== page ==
MINNEAPOLIS - For the first time in 72 years, The National Archives and Records Administration is making the 1940 census public. There were nearly 37 million hits in eight hours after the database went online Monday morning. That was enough to crash the website.
Once things calm down, users will find the site holds a wealth of information to help people expand on their family history. But the way the site is set up, you need to know the enumeration district your relatives lived in to find their information.
The good news is the University of Minnesota is collaborating with Ancestry.com, the United States Census Bureau and the National Archives and Records Administration to make this information easier to access by indexing it. After the data is indexed, it will be searchable by name putting a wealth of genealogical information at your fingertips. And that information is like none we've had access to before.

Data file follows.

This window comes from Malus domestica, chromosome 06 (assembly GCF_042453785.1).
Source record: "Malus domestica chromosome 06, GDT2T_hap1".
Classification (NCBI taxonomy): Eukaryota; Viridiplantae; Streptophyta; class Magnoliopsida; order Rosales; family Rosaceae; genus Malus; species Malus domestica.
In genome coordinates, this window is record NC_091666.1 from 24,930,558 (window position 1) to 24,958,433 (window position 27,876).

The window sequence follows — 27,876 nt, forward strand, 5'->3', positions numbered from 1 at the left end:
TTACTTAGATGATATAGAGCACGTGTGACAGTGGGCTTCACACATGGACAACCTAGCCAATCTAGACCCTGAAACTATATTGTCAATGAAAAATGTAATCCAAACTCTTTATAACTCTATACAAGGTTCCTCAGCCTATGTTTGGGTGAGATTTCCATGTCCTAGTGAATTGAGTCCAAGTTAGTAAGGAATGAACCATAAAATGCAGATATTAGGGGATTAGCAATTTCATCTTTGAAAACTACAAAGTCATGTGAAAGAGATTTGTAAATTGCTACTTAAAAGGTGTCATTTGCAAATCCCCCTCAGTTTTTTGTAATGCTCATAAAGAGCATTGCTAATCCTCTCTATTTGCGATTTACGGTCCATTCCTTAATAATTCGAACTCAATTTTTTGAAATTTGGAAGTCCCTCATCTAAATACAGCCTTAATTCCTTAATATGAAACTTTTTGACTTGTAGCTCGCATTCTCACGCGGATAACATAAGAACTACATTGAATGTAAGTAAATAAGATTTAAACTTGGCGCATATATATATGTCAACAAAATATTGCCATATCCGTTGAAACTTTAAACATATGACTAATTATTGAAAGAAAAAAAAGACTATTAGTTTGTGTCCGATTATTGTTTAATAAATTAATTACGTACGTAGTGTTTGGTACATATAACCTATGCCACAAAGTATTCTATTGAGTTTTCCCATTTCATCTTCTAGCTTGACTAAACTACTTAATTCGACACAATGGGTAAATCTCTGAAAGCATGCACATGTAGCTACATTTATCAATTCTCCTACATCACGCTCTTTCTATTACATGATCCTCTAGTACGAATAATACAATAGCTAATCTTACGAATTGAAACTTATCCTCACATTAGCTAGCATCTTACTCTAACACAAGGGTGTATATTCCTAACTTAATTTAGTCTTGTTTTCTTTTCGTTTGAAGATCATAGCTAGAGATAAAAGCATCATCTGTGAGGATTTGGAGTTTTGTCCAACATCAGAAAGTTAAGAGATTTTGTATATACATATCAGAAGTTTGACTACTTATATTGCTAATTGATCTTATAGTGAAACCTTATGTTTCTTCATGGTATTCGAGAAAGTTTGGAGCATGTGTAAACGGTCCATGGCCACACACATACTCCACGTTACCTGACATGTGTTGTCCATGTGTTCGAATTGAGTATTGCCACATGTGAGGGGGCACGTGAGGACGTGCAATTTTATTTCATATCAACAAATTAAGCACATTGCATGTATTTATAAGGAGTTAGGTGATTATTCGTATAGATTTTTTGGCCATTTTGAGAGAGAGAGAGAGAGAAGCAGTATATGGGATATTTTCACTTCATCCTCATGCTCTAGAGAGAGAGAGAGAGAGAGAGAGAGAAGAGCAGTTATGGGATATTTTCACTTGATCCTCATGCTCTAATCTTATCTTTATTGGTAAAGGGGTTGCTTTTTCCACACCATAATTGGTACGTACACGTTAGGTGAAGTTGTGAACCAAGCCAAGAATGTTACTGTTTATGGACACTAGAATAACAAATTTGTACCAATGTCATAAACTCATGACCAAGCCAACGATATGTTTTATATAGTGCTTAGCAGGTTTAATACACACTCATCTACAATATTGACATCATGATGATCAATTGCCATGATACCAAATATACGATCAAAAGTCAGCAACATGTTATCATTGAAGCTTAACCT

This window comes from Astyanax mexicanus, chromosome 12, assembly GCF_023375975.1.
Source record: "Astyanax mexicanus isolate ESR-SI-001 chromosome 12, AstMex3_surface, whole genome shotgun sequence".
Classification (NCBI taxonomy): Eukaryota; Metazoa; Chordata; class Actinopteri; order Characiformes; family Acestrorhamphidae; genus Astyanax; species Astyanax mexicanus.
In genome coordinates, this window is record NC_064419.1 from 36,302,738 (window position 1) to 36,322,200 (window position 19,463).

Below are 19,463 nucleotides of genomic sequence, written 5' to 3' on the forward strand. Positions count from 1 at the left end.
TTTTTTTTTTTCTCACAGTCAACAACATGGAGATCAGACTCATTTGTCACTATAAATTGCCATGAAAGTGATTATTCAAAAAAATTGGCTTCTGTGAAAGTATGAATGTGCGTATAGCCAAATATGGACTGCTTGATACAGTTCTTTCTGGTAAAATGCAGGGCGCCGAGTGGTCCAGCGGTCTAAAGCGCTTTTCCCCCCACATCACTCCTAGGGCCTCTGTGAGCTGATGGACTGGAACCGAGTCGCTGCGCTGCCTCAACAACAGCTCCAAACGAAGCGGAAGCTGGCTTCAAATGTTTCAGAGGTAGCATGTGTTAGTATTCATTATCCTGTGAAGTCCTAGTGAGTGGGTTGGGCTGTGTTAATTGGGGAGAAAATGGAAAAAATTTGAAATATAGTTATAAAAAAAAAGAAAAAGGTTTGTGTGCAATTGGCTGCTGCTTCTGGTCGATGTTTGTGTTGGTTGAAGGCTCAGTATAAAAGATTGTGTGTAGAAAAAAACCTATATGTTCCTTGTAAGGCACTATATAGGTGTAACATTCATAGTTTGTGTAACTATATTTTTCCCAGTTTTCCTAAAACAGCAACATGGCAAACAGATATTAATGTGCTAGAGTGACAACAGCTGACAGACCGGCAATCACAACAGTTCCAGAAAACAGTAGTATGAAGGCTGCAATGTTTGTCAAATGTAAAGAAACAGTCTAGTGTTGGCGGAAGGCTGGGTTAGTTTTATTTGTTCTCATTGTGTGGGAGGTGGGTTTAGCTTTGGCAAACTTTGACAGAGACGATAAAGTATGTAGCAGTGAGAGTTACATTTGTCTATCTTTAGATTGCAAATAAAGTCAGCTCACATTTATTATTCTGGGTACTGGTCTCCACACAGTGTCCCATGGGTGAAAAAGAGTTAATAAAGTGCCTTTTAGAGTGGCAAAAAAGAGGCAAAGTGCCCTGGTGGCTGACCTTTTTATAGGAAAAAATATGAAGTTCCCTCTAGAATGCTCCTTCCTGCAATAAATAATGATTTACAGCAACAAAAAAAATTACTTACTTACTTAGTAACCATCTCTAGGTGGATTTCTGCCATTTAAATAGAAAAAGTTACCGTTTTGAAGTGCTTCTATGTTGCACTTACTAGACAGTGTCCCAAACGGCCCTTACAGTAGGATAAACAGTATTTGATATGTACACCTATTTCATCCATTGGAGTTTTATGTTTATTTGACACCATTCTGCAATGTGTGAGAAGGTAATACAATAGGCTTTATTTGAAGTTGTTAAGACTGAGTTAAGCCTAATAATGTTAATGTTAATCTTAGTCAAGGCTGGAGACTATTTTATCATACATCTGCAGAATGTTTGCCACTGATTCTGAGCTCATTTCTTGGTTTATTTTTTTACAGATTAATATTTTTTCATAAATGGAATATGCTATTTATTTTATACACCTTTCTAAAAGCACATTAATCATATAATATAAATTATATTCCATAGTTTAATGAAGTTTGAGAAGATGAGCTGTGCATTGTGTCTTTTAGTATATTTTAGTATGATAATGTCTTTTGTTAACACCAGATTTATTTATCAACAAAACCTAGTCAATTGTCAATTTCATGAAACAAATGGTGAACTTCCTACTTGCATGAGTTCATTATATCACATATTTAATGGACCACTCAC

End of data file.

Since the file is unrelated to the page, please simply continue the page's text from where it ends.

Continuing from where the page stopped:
"1940 was an amazing census," said Steven Riggles, Director of the Minnesota Population Center at the University of Minnesota. "It was the last year of the depression and because of the depression they added a whole battery of questions that are very similar to the questions we have on the census today."
There were questions about schooling, wages, how many hours a week people worked; in all, the census asked 62 questions to the 132 million Americans surveyed.
"Together we're going to create the world's largest population database that has ever been made available for scientific research," said Riggles.
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